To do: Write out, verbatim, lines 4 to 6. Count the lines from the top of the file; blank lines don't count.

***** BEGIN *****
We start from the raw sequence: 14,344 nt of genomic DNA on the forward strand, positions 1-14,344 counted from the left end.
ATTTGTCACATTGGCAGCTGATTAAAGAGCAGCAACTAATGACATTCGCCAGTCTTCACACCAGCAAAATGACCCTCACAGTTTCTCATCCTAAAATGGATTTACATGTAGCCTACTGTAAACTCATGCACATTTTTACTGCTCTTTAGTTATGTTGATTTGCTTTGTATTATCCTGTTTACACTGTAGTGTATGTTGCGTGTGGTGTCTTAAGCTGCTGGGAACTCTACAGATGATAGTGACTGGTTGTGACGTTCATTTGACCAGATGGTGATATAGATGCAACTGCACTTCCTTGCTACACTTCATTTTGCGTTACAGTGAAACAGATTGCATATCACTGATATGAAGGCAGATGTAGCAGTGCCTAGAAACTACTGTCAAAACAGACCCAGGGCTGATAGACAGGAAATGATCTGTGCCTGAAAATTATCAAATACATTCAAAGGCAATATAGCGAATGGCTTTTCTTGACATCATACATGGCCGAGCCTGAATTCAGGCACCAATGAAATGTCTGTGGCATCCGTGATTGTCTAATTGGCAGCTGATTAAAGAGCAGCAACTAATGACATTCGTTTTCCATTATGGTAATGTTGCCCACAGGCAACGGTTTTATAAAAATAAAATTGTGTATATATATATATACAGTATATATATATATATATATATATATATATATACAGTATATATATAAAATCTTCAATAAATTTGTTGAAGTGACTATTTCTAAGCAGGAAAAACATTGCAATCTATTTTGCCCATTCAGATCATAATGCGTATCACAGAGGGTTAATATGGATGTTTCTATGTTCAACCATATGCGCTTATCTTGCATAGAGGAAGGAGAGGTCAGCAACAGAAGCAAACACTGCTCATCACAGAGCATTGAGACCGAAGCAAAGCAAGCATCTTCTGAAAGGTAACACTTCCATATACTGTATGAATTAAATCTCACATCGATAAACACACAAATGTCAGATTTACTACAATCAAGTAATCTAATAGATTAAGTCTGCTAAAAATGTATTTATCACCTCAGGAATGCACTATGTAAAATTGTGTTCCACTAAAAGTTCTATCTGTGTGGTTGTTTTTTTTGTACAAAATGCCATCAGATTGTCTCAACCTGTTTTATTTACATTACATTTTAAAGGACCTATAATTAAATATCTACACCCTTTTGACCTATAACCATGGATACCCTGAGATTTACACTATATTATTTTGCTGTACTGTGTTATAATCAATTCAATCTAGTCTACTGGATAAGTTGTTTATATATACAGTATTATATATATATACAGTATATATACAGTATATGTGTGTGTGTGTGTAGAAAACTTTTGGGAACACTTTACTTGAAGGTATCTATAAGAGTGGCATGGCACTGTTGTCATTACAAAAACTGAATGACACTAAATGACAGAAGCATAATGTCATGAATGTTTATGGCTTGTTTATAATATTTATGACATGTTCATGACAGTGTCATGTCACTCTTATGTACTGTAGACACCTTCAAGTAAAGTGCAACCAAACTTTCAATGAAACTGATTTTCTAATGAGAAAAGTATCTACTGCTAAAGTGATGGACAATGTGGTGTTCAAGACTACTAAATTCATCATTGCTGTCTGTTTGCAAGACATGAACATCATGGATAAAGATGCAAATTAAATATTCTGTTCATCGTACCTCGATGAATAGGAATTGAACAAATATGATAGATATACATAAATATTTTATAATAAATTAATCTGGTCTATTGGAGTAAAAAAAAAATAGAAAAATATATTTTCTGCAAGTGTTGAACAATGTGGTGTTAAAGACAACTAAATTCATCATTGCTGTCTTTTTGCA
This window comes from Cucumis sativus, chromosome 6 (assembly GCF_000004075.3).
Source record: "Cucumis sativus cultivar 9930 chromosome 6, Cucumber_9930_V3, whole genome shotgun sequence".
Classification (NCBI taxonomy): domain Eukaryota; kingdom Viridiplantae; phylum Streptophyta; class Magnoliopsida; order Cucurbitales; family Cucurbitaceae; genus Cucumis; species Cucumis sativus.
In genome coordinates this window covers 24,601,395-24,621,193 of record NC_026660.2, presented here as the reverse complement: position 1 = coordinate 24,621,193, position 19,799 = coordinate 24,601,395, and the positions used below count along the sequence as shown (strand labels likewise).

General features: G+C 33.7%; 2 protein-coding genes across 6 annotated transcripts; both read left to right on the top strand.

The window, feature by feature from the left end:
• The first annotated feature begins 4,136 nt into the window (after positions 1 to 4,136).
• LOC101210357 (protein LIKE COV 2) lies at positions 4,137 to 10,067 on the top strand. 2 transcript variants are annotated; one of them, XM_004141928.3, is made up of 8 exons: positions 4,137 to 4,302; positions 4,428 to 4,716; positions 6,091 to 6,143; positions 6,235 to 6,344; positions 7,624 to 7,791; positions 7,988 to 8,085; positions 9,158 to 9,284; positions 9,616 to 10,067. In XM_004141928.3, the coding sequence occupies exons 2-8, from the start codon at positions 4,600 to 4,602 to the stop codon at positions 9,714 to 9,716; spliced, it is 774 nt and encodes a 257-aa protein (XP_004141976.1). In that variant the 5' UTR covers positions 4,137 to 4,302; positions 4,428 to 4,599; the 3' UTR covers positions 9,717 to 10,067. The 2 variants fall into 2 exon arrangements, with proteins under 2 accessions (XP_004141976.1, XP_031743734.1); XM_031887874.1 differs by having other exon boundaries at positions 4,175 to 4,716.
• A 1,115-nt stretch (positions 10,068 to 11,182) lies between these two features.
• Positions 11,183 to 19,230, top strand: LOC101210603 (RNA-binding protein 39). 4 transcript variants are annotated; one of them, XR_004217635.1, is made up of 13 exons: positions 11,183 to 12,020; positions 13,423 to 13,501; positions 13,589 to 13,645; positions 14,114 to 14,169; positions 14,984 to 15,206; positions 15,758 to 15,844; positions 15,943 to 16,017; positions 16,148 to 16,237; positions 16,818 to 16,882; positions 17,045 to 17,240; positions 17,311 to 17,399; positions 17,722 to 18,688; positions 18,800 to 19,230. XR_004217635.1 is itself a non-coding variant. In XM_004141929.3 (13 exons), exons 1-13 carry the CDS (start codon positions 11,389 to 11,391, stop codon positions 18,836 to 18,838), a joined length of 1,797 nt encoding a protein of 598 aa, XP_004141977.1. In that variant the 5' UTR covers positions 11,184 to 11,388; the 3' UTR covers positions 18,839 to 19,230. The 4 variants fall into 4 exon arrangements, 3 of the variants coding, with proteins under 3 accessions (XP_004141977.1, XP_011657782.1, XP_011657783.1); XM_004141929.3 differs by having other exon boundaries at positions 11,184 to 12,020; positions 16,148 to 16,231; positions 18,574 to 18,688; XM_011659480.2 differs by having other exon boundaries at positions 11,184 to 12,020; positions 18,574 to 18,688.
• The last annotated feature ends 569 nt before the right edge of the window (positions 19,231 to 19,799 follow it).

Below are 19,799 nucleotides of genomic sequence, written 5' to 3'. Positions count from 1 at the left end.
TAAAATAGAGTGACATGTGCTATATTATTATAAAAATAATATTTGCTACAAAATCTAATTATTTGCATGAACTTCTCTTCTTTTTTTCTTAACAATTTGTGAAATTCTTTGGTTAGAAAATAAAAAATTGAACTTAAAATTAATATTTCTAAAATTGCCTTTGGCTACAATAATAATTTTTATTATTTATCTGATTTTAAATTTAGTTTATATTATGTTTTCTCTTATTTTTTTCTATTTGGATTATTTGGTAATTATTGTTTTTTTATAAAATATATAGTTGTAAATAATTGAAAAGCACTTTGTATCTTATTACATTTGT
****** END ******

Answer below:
Source record: "Cucumis sativus cultivar 9930 chromosome 6, Cucumber_9930_V3, whole genome shotgun sequence".
Classification (NCBI taxonomy): domain Eukaryota; kingdom Viridiplantae; phylum Streptophyta; class Magnoliopsida; order Cucurbitales; family Cucurbitaceae; genus Cucumis; species Cucumis sativus.
In genome coordinates this window covers 24,601,395-24,621,193 of record NC_026660.2, presented here as the reverse complement: position 1 = coordinate 24,621,193, position 19,799 = coordinate 24,601,395, and the positions used below count along the sequence as shown (strand labels likewise).